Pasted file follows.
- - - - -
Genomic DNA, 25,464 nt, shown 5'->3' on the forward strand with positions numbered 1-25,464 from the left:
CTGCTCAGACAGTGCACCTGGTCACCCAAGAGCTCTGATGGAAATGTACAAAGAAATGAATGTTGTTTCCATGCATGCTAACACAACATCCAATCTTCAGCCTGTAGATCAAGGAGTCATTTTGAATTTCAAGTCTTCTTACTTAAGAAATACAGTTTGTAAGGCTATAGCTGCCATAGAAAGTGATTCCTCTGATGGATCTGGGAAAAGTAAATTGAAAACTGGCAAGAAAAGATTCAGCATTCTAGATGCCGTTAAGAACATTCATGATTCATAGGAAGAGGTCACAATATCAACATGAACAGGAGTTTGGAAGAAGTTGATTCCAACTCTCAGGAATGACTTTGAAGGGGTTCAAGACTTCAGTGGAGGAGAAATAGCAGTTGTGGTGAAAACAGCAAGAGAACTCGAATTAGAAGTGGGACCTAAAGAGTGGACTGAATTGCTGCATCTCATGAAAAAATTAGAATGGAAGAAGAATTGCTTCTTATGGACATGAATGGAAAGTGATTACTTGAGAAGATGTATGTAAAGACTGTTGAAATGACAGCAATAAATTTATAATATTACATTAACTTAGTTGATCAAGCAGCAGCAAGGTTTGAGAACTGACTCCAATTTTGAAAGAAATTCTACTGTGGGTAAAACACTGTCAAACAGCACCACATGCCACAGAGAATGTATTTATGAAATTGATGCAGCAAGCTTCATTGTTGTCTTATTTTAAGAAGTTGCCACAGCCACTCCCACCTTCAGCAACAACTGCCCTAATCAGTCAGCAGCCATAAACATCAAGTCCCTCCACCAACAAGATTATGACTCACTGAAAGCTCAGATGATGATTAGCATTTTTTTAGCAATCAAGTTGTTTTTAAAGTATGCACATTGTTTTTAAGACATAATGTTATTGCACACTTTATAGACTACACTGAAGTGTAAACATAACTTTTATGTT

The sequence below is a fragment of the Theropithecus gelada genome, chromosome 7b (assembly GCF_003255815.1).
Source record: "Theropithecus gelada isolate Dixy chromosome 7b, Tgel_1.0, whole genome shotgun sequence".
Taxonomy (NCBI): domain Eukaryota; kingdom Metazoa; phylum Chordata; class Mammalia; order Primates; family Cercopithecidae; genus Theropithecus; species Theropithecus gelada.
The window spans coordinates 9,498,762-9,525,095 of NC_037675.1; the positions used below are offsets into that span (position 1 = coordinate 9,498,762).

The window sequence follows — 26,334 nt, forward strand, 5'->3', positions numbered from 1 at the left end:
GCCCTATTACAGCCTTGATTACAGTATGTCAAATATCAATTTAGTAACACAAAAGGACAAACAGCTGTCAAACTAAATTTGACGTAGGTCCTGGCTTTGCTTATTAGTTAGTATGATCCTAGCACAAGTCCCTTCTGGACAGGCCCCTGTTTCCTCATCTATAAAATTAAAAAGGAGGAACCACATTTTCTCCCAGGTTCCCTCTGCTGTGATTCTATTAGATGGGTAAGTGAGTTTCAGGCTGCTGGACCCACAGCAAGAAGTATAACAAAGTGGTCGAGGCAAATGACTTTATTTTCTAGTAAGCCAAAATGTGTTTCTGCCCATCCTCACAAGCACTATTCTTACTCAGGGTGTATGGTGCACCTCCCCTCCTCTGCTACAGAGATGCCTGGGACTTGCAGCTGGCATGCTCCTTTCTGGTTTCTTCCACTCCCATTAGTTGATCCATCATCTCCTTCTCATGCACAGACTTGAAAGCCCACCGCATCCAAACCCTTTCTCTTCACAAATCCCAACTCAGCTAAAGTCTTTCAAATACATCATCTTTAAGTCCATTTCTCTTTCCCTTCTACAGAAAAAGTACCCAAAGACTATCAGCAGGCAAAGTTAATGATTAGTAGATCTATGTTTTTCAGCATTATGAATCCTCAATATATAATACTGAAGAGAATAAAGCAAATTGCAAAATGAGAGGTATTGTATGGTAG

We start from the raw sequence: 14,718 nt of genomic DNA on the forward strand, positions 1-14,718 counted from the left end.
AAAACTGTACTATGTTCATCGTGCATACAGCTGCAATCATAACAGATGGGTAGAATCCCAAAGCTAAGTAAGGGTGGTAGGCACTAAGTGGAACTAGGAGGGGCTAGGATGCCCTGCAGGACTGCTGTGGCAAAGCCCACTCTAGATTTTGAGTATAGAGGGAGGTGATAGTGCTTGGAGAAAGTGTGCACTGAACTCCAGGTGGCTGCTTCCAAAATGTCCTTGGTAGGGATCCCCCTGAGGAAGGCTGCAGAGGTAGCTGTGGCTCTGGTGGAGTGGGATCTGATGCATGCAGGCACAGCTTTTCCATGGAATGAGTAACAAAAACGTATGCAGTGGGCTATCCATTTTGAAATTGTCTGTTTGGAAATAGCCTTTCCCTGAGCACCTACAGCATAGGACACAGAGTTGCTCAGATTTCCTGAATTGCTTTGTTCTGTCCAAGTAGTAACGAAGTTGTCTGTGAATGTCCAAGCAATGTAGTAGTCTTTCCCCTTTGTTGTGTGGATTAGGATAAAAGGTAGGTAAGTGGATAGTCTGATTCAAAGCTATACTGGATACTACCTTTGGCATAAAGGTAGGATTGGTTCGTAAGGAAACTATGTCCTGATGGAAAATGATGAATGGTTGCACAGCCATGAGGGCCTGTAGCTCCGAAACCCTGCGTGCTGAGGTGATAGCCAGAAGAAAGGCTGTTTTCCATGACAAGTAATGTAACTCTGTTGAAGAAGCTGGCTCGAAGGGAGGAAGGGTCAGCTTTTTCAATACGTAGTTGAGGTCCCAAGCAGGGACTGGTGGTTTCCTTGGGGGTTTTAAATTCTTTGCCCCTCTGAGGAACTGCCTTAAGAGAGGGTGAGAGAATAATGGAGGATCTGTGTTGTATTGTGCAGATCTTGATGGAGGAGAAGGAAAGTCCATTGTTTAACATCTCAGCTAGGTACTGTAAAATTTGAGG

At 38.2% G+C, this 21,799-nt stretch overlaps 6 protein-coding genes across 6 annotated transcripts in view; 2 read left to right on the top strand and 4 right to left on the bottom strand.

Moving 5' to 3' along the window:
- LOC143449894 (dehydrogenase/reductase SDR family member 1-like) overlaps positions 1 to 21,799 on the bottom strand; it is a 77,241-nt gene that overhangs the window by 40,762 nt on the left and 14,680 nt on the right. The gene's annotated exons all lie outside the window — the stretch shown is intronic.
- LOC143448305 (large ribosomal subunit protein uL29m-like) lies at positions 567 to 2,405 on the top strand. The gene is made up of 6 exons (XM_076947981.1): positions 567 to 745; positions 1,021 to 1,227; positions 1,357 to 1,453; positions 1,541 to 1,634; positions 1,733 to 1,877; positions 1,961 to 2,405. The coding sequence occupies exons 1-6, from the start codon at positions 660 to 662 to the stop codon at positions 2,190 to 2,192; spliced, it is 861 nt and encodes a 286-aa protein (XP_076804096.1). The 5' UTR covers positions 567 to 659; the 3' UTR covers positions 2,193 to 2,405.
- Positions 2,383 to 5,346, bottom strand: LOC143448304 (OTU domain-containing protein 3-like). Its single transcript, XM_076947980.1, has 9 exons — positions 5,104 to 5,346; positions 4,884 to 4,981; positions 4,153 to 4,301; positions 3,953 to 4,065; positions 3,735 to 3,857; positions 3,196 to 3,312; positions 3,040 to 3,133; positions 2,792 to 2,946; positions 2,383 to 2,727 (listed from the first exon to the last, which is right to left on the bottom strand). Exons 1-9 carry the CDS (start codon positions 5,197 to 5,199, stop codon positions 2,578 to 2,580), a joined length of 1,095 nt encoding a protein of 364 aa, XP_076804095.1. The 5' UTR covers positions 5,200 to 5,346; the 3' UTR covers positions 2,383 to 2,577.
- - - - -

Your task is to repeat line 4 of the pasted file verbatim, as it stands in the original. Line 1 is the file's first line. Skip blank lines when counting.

Source record: "Theropithecus gelada isolate Dixy chromosome 7b, Tgel_1.0, whole genome shotgun sequence".